ALTHOUGH the Duterte administration’s “Build, Build, Build” infrastructure program has resulted in some remarkable achievements, it is an unavoidable fact that, in many respects, the government’s reach has exceeded its grasp and that by the time President Duterte leaves office next year, quite a bit less will have been achieved than was hoped for when he began his tour of duty.

However, one area in which the administration can rightfully claim spectacular success that has exceeded all expectations is in the amazing progress in improving and expanding the commuter rail system in and around Metro Manila. Even if nothing else had been accomplished, because of the value this work will bring to the country’s economic and population epicenter, it would be enough to declare “Build, Build, Build” a historic achievement.

We were reminded of this over the weekend with the release of an update by the operations director of the Metro Rail Transit Line 3 (MRT-3), which as recently as early 2019, was regarded as a world-famous basket case. Since May 2019, when a massive rehabilitation project on the MRT-3 was launched, the once badly overcrowded line prone to frequent breakdowns has had all its tracks and signaling equipment replaced or repaired; has increased its available operating train sets from an average of 10 to 15 per day to about 20 per day; doubled its normal operating speed from 30 kilometers per hour (km/h) to 60 km/h; provided working escalators and elevators in all its stations; and cut waiting and trip times for passengers in half.

Elsewhere, the Light Rail Transit Line 2 (LRT-2) recently announced that two stations of its eastward extension into Rizal province will begin regular operations this month. Repairs and upgrades to the line that had been badly damaged by a fire in 2019, necessitating the closure of stations east of Cubao, were completed in late January, making the full line available from Manila to Antipolo.

New rail lines that once seemed to be ambitious wishful thinking are rapidly taking shape as well. As of last month, the MRT-7 line that will reach from North Avenue in Quezon City all the way to San Jose del Monte, Bulacan was about 60 percent complete and is expected to be fully operational by the end of next year. Likewise, construction is in full swing on the long-awaited common station that will connect the MRT-7, MRT-3, the Light Rail Transit Line 1 (LRT-1), and eventually, the Metro Manila Subway in Quezon City. Delayed for nearly eight years over design and location disputes, the project was resolved and got under way in 2017 and is expected to be largely finished by the end of this year.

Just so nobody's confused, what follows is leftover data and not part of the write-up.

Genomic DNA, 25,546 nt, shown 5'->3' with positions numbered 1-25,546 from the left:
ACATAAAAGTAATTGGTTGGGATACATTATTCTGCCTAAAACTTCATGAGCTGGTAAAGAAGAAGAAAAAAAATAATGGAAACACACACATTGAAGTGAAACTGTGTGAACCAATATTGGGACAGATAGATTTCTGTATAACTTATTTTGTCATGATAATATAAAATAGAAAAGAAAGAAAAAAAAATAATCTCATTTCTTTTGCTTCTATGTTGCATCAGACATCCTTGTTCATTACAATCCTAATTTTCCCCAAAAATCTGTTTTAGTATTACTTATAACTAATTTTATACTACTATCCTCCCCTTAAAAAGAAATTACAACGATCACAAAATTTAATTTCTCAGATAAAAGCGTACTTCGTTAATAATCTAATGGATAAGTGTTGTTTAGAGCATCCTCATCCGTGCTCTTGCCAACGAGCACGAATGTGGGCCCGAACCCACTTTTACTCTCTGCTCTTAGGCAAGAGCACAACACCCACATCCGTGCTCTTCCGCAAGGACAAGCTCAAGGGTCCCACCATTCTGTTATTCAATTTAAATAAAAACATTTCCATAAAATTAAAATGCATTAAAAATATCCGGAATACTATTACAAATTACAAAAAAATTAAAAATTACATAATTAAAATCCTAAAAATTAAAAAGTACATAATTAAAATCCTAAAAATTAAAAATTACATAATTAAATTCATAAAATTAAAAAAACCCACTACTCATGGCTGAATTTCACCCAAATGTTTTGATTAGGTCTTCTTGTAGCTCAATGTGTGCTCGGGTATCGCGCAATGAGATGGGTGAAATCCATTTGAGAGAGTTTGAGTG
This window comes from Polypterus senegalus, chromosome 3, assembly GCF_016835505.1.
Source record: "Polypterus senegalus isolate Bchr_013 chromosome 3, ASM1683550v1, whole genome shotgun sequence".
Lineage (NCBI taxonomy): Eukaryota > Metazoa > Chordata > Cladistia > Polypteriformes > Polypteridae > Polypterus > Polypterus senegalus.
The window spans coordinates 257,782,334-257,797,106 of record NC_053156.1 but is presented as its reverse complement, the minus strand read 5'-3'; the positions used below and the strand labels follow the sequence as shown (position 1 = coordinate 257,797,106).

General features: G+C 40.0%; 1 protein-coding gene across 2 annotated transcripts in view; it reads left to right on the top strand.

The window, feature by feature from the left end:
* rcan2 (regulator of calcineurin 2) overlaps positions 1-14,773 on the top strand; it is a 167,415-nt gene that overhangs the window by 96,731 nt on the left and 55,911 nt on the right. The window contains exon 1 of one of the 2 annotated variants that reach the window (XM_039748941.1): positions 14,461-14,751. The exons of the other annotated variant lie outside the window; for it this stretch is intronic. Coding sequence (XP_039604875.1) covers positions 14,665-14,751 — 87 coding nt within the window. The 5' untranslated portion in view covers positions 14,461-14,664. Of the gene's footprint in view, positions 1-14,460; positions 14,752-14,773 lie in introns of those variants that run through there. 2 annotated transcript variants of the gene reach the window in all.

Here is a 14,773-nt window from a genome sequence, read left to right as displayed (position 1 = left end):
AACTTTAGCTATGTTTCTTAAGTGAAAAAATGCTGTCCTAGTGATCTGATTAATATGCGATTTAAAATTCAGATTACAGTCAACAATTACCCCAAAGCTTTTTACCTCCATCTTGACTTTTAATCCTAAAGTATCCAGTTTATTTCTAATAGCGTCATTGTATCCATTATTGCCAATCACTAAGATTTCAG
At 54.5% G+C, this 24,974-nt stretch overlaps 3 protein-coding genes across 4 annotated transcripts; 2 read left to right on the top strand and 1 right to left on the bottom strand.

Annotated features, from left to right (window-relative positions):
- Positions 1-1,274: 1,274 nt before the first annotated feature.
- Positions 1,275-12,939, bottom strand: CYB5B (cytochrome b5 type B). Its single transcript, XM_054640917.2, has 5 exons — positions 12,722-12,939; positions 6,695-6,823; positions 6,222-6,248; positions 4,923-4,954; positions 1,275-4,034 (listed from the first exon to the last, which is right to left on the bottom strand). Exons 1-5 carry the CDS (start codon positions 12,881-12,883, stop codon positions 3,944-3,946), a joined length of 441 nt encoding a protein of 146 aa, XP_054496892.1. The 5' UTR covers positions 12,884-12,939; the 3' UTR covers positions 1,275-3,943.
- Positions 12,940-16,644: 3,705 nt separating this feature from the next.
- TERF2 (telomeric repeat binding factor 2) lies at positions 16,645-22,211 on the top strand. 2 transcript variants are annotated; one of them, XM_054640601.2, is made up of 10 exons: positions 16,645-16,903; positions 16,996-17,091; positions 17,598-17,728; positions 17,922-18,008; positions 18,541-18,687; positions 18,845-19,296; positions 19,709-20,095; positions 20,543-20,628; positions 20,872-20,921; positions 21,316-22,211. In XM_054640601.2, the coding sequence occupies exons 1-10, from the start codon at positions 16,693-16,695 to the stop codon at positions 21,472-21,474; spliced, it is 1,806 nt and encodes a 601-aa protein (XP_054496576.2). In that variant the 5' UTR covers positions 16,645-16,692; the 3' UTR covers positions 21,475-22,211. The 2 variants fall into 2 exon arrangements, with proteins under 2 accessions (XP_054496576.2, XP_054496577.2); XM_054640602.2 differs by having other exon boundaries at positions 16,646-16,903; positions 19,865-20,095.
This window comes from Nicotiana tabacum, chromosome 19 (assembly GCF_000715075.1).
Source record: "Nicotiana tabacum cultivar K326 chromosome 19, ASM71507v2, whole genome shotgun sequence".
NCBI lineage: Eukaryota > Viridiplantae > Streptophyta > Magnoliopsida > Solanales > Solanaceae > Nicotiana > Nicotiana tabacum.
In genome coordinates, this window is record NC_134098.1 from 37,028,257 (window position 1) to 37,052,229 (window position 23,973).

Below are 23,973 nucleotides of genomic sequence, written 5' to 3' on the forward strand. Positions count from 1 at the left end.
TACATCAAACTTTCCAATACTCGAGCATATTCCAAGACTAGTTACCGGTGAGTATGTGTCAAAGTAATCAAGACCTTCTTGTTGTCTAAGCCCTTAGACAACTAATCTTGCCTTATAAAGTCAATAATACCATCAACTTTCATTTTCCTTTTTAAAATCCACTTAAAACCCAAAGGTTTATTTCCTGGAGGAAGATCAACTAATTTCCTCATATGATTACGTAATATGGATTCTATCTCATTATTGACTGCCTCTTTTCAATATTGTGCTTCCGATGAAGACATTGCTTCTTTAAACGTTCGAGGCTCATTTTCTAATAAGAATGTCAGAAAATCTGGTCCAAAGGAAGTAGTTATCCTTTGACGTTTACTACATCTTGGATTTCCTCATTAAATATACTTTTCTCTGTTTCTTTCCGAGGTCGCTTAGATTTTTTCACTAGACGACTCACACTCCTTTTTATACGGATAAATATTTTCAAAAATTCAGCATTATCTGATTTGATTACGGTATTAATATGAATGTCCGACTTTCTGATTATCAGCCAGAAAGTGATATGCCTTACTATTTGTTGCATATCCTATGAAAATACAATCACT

On the opposite end of the city, the extension of the LRT-1 southward from Baclaran to Bacoor, Cavite, a project first proposed more than 20 years ago, is now more than 50 percent complete in just two years of construction. Once finished, which is expected to be sometime next year, the 11.7-km addition to Metro Manila’s oldest light rail line will increase its capacity to 800,000 commuters per day, and cut average travel times from Bacoor to Manila from two hours to 25 minutes.

And finally, construction of the first phase of the Metro Manila Subway project, another idea that once seemed impossible due to political and administrative difficulties, has also begun. The first 15-km segment of the system is expected to be operational by 2025. The estimated $7 billion project will eventually extend to 36 km and connect to the four other light rail lines as well as the Philippine National Railway line.

Among mass transit options, rail systems are universally recognized as being the most effective in terms of the volume of passengers that can be moved and have far less adverse environmental impact than other, road-based transportation alternatives. By focusing on completing these long planned but never realized projects, the Duterte administration’s “Build, Build, Build” program has truly made a long-lasting, positive impact on the quality of life and economic productivity for millions of Filipinos, who live and work around Metro Manila.